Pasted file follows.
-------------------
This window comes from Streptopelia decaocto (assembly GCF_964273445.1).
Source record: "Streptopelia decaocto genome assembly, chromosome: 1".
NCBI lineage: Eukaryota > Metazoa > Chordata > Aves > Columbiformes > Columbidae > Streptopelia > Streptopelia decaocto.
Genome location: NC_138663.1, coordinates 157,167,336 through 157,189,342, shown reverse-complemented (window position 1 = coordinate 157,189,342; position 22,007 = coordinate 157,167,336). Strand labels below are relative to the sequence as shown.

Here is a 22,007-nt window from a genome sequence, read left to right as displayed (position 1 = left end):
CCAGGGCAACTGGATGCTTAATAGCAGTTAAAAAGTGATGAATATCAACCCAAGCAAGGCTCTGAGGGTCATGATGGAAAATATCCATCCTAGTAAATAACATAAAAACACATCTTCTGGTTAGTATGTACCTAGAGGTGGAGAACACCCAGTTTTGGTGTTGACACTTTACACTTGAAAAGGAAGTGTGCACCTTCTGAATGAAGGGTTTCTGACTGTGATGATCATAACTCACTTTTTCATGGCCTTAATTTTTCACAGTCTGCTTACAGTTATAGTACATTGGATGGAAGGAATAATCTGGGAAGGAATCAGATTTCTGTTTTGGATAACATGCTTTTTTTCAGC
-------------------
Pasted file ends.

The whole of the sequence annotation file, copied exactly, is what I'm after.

This window comes from Streptopelia decaocto (assembly GCF_964273445.1).
Source record: "Streptopelia decaocto genome assembly, chromosome: 1".
NCBI lineage: Eukaryota > Metazoa > Chordata > Aves > Columbiformes > Columbidae > Streptopelia > Streptopelia decaocto.
Genome location: NC_138663.1, coordinates 157,167,336 through 157,189,342, shown reverse-complemented (window position 1 = coordinate 157,189,342; position 22,007 = coordinate 157,167,336). Strand labels below are relative to the sequence as shown.

Here is a 22,007-nt window from a genome sequence, read left to right as displayed (position 1 = left end):
CCAGGGCAACTGGATGCTTAATAGCAGTTAAAAAGTGATGAATATCAACCCAAGCAAGGCTCTGAGGGTCATGATGGAAAATATCCATCCTAGTAAATAACATAAAAACACATCTTCTGGTTAGTATGTACCTAGAGGTGGAGAACACCCAGTTTTGGTGTTGACACTTTACACTTGAAAAGGAAGTGTGCACCTTCTGAATGAAGGGTTTCTGACTGTGATGATCATAACTCACTTTTTCATGGCCTTAATTTTTCACAGTCTGCTTACAGTTATAGTACATTGGATGGAAGGAATAATCTGGGAAGGAATCAGATTTCTGTTTTGGATAACATGCTTTTTTTCAGC